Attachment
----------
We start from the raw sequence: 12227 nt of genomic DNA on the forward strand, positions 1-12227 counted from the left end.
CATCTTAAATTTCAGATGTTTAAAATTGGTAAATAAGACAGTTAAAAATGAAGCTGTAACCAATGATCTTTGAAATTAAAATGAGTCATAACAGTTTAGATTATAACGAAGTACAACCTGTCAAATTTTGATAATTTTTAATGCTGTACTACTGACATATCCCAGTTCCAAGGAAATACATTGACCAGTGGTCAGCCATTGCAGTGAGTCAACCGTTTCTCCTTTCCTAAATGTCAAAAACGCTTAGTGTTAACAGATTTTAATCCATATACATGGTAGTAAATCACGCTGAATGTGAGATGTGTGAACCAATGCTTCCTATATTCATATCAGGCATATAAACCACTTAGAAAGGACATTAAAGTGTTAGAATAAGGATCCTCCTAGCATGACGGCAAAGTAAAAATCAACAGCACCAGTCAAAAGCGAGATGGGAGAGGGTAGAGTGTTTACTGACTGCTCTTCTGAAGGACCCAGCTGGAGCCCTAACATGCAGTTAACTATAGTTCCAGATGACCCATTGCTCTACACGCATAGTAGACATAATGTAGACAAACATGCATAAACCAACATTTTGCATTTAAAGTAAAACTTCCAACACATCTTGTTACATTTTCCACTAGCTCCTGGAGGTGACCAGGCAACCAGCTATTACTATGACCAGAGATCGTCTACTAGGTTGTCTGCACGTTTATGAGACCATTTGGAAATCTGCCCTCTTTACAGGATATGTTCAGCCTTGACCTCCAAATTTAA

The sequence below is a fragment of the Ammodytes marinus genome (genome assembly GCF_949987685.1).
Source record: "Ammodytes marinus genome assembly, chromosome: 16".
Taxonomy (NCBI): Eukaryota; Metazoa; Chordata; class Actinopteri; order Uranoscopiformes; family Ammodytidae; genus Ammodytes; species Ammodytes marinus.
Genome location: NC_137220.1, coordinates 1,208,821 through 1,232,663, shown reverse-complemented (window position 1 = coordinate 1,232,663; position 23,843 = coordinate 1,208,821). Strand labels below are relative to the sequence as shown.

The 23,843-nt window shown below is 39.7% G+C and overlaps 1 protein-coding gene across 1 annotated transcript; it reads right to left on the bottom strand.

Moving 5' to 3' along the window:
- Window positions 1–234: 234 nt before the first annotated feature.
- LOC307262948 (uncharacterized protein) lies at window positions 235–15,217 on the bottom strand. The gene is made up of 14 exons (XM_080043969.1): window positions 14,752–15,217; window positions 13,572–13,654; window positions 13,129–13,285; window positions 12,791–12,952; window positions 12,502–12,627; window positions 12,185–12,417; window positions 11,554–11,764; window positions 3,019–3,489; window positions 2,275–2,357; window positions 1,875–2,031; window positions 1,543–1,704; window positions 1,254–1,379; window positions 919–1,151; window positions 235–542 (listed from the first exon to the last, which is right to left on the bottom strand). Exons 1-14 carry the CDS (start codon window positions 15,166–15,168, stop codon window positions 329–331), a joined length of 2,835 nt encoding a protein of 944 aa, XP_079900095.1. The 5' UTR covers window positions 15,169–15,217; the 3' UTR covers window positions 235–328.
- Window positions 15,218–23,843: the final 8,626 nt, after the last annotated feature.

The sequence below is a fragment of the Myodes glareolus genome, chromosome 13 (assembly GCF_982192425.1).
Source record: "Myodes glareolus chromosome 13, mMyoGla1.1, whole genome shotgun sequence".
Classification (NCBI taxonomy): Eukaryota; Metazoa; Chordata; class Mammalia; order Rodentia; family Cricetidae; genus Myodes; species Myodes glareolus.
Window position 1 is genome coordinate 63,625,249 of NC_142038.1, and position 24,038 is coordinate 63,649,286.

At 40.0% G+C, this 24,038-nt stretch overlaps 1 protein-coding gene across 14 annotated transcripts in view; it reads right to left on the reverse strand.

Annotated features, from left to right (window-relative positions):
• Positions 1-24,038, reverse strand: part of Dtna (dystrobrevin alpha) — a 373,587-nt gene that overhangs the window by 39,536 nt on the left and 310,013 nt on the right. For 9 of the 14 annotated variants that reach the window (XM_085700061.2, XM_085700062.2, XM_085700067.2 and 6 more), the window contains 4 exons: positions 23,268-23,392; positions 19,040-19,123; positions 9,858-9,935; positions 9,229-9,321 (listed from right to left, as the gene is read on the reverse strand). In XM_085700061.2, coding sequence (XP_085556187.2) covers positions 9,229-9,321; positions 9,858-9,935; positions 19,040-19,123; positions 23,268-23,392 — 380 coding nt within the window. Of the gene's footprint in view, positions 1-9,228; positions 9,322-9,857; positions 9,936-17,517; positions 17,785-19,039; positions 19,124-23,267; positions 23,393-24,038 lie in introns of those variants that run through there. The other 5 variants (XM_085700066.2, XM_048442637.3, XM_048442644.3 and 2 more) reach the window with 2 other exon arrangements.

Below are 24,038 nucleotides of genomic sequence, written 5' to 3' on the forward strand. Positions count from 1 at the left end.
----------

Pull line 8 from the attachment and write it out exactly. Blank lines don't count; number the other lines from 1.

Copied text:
Moving 5' to 3' along the window: